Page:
You have to look in the saltwater section of BPS or Cabelas to see it, as it's not in the listing with the rest of the Shimano casting reels.

For the average fisherman, the 200 E7 which Larry mentioned actually is a very good reel for peacocks, and has more applications here at home for domestic species, so you may get more use out of it in the long run.

My opinion is the 300EJ is the ultimate peacock reel. I think once you fish one you'd have to agree. JMHO

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PostPosted: Sat Jan 22, 2011 12:30 am Reply with quote
Dan Hanon

As Dink alluded to, you can't assume a lower gear ratio is a "slower" reel because larger reels have larger spools. For instance, the Abu Garcia Toro 50 HS retrieves 30.9" of line per retrieve vs. the Shimano 200 E7's 30". Larger spools bring in more line per handle turn. I don't know if the companies rate their reels at full line capacity or perhaps half capacity???

Casting Reels 
PostPosted: Sat Jan 22, 2011 10:19 pm Reply with quote
John Cross
If you like the single handle option that Dink mentioned on the new curado, the Abu Revo Toros also come with two handles in the box - a one knob power handle in addtion to the the traditonal two knob handle.

Like Dan I haven't yet tried my REVO 51 and REVO 51HS in the Amazon but I have used them very extensively casting, jigging, and trolling for trophy lake trout and northern pike. I have had no problem using large lures at high speeds with either of these ABU models but I am going to have to wait a few months for the ice to go off the lakes here before I can start trying my new prop baits.

PostPosted: Wed Jan 26, 2011 1:15 am Reply with quote
Andres Jara
Rick :

- I was very impressed with this new Okuma Serrano 200 little jewel. This new reel is without a doubt the finest Low-Profile Baitcaster Okuma has ever made. In fact, so good that i got myself one and tested on Peacocks up to 16 lbs in Colombia and was very impressed by its performance. i have used Shimano, Daiwa, Abu, and other fine & very expensive reels, since i work in the Fishing Tackle Industry and I have access to anything i want. The Okuma Serrano-200 retails at 169.00 us$ so it won't break your wallet and it that price range beats comparable daiwa & shimano reels easily.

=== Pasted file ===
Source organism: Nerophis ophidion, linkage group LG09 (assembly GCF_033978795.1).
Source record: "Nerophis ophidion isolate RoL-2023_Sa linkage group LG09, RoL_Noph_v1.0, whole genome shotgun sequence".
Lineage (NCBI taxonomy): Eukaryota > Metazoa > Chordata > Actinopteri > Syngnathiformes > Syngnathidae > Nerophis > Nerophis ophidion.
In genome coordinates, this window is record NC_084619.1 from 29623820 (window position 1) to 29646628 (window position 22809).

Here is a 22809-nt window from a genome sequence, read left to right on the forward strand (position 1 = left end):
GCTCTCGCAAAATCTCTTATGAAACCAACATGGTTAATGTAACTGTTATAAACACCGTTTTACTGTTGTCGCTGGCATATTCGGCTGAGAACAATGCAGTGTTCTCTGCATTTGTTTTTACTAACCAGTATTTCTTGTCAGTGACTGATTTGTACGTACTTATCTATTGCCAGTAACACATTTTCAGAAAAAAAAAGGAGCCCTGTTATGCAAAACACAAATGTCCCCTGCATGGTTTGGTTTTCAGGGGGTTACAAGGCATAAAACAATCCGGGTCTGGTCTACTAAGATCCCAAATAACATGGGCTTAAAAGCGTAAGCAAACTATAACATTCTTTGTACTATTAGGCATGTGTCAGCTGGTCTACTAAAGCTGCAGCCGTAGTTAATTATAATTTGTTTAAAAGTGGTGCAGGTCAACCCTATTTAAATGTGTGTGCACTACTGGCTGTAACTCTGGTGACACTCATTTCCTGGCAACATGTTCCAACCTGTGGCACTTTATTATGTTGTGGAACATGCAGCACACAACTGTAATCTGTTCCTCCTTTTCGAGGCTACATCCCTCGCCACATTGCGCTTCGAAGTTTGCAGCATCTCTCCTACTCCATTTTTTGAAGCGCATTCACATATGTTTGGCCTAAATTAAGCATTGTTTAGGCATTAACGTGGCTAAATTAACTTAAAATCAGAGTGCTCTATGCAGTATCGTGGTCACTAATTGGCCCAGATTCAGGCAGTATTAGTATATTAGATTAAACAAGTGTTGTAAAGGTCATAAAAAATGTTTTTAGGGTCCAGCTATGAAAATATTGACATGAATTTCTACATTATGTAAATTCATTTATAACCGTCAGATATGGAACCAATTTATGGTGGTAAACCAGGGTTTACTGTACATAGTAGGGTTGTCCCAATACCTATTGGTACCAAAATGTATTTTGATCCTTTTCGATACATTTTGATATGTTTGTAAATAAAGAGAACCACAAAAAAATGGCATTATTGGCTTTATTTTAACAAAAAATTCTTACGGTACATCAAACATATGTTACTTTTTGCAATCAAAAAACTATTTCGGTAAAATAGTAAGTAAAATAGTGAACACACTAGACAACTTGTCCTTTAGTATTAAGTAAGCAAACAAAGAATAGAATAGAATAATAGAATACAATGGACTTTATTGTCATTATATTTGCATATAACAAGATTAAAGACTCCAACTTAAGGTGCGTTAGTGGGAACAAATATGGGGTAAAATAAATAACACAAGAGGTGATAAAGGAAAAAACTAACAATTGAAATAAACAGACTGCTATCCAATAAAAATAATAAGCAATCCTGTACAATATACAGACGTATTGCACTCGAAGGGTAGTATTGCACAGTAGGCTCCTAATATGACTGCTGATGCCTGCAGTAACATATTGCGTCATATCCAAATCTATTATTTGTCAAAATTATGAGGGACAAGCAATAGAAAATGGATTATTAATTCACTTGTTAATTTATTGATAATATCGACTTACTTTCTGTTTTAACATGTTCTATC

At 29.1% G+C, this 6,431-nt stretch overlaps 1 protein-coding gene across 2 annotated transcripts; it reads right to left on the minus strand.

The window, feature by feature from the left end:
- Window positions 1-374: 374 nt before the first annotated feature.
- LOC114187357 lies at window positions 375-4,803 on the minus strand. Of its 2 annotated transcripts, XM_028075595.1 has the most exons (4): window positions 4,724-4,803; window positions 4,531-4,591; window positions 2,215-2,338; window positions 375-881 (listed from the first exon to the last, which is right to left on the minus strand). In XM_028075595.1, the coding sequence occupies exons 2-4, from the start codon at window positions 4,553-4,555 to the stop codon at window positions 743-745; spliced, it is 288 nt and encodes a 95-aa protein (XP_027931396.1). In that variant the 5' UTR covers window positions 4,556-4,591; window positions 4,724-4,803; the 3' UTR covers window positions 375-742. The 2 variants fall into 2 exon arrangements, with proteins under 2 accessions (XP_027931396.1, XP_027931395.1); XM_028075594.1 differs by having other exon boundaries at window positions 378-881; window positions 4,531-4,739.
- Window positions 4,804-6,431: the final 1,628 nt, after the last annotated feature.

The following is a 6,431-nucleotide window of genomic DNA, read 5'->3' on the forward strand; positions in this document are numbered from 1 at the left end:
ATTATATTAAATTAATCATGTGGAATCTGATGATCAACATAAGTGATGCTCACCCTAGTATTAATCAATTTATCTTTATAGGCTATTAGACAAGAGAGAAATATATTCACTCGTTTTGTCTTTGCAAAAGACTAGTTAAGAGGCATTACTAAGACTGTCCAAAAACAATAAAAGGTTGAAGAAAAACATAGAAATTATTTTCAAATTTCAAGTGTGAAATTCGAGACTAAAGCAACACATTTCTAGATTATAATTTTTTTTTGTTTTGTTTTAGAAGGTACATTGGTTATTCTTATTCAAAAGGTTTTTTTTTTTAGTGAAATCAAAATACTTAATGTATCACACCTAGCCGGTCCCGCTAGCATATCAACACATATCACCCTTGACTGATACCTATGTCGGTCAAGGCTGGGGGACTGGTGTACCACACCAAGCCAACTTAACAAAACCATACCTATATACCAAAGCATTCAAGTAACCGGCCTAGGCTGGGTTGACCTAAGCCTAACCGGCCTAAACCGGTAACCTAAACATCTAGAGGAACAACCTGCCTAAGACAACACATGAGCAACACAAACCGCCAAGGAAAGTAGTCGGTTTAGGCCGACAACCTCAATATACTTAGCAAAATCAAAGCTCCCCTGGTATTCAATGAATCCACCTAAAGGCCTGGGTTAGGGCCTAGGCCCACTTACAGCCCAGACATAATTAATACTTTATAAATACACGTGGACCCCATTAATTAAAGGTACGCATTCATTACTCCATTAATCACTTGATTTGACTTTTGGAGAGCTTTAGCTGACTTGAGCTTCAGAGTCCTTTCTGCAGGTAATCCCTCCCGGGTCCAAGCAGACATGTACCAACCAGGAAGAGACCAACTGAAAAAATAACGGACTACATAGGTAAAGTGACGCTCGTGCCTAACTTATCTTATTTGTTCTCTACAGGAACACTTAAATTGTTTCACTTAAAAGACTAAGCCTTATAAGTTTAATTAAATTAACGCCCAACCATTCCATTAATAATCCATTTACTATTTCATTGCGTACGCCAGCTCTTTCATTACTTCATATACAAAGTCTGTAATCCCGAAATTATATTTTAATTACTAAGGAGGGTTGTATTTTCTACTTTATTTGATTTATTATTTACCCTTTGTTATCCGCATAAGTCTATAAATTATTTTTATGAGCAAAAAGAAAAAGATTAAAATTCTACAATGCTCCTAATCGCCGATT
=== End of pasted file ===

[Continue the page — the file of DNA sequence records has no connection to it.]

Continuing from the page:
- What initially impressed me was how compact it was, much more compact than shimano curado E7 reel, with a gear ratio of 6.2 and a slightly bigger spool than shimano curado E7, it should pick at least 28 inches and not the alleged 26 inches ( typo error ) . Also, the spool is deep and holds more line than most small daiwa & shimano reels, drag is exceptionally smooth drag, and a very tight construction. Okuma uses High Density gearing, since reel was originally designed for light saltwater fishing, and it meshes extremely smooth and tight under tension from big topwater lures or minnow type plugs !!!! Okuma might not have the media hype of Shimano and other brands, but watch out for this little green jewel of a reel, it will Tango with the best !!!! in fact, i will have Larry Larsen test it when he comes to fish the Bita River in Beautiful Colombia.
- Check www.OkumaFishing.com , i think they even have a 30 US$ rebate promotion going on !!!! check it out, it is a beauty !!!!!! if you want to call me go right ahead ( 407 ) 574-8620. Good Luck !! Tight Lines!!

PostPosted: Wed Jan 26, 2011 7:05 pm Reply with quote
Rick Klotz
Thanks everyone for the input. One thing I failed to mention is that I use a left handed reel (even though I am right handed - it's a long story). That does occasionally limit my choices, but not too much.

I'm actually leaning toward the Abu inshore version of the Revo. It has a nice blend of speed (6.4:1), line capacity and drag power (24 lb) and yet it still only weighs in at a little over 8 ounces. I'm not rushing out to buy anything just yet. I smell a sale sometime in the next couple months.

Andres - I don't know much about Okuma equipment so I'll be interested to hear about it from Larry as well as his Colombian fishing trip experience.
PostPosted: Thu Jan 27, 2011 8:52 am Reply with quote
Dan Hanon

If you can live with a little less line capacity, check out the Revo STX HS, I have two of them and they're great. They have 7.1:1 ratios that pick up 31 inches per handle turn and a 12/145 line capacity. I have two of them, they're good for the subsurface lures and spooks. I spool mine with 50lb Power Pro for spooks and 65lb for jerk baits. For the large propeller baits, I have the Toro 50 HS.

In my opinion, the Revo Inshore is a compromise between speed and line capacity, when used for peacocks.

Casting Reels